Brainfeeder's Strangeloop opens gallery show Saturday [Video]
Strangeloop's art is nothing like his nuclear near-namesake Dr. Strangelove. While Peter Sellers' rogue scientist sought to incite holocaust, the music and A/V installations of the artist born David Wexler aim to produce elemental harmony. Sound as color, color as sound -- all ambient everything.
Indeed, the mission statement that governs the locally based artist's gallery exhibit at the Gus Harper Art Studio in Venice details his desire to meld psychedelic states with the disorienting flood of modern media:
Through art I seek an understanding of natural patterns, language, and evolution, which for me, are topics best approached through a variety of media and applications of creativity. I am fundamentally inspired by altered states of all varieties, and approach my materials with the intention of infusing them with the awe and strange aesthetics. I am deeply inspired by all forms of mysticism, but tend towards a merging ancient esoteric motifs with the scientific revelations of our age.
Chances are if you've attended anything Brainfeeder or Low End Theory-related over the last four years, you've seen Strangeloop's body of work: computer-constructed visuals full of twisting technicolor tentacles of light. Images that frequently draw upon anime and esoteric film and suggest psychedelic screen savers gone right.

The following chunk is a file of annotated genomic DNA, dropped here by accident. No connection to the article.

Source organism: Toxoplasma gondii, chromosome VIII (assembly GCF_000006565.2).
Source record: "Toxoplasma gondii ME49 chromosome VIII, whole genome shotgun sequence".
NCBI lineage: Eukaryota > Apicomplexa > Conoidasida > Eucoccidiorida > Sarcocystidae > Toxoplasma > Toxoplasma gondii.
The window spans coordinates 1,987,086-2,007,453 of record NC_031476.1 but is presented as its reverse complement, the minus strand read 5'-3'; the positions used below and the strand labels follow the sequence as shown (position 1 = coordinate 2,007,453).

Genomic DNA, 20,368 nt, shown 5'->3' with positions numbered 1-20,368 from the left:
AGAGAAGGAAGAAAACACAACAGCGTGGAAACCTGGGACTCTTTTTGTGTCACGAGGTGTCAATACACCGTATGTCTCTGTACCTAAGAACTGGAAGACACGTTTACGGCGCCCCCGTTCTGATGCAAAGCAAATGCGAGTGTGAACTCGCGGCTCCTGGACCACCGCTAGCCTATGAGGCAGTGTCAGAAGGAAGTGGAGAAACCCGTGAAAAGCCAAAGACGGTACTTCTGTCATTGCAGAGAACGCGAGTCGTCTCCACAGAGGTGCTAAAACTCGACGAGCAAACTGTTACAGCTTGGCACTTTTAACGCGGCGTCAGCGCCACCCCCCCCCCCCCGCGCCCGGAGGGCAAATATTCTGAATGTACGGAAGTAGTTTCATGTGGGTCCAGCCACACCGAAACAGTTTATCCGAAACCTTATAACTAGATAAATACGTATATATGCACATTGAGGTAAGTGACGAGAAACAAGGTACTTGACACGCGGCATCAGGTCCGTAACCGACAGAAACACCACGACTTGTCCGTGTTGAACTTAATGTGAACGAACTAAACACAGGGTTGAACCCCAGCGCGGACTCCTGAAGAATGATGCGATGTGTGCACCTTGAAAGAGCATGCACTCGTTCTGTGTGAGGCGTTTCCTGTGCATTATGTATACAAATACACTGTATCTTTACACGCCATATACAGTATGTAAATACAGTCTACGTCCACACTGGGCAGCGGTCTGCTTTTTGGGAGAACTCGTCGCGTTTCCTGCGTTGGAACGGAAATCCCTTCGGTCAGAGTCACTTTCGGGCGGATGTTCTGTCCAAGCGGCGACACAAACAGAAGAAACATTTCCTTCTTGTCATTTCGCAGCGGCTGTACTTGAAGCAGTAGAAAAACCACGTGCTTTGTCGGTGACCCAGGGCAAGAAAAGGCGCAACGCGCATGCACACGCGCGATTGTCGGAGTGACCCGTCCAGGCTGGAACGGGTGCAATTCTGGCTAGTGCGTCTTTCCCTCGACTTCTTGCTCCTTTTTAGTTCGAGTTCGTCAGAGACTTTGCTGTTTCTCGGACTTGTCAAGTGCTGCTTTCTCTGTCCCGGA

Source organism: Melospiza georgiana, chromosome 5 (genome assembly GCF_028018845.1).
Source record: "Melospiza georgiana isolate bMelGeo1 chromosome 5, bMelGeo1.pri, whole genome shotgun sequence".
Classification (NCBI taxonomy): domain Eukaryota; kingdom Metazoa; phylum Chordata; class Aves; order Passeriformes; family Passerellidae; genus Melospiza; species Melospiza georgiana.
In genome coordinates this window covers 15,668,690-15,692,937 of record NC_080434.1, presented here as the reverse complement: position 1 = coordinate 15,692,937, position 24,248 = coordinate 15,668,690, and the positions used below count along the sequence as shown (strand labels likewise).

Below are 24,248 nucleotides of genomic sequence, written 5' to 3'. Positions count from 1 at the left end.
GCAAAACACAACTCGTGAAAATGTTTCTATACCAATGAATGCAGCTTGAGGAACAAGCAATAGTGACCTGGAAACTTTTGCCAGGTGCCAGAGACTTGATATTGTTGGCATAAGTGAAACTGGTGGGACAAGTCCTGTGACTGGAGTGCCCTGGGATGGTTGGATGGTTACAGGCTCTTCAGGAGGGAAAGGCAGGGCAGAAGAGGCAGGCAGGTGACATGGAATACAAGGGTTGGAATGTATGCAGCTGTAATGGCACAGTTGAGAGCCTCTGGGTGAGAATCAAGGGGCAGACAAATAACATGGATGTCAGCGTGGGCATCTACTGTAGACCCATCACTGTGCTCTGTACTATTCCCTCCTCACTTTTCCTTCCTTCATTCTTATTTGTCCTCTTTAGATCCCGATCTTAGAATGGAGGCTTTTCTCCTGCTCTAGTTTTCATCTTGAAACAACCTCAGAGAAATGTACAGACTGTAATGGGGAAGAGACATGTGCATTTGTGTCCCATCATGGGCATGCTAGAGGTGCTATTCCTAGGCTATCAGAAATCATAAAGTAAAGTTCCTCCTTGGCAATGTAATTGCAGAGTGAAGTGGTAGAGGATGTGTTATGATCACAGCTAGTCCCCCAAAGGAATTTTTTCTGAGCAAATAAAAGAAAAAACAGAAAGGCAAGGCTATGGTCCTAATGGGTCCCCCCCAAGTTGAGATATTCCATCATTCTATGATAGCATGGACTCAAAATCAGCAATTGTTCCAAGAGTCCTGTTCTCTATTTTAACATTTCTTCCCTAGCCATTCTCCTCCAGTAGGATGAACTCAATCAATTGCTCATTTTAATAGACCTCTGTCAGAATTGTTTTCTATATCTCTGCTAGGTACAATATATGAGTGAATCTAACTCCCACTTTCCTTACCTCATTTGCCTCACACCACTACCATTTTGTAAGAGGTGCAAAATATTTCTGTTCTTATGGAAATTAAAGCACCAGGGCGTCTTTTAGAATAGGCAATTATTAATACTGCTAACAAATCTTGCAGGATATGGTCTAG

The grandson of Academy Award-winning cinematographer Haskell Wexler ("One Flew Over the Cuckoo's Nest," "Who's Afraid of Virginia Woolf," "American Graffiti"), Strangeloop has made his own forays into film, with his experimental opus “2010: (or) How I Learned to Stop Worrying and Love Technological Singularity" earning placements at film festivals and a cult fandom for its chimerical imagination and vibrant palette.
In celebration of the art opening and the release of his new Brainfeeder EP, "Fields," Strangeloop will be hosting a party Saturday night at the Harper Art Studio (11306 Venice Blvd). Performing alongside Wexler will be Teebs, Austin Peralta and promises of special guests. The exhibit will feature signed prints, concept drawings, sketches, paintings, 3-D stills and videos. It's free and goes from 8 until midnight, or the DMT wears off.
-- Jeff Weiss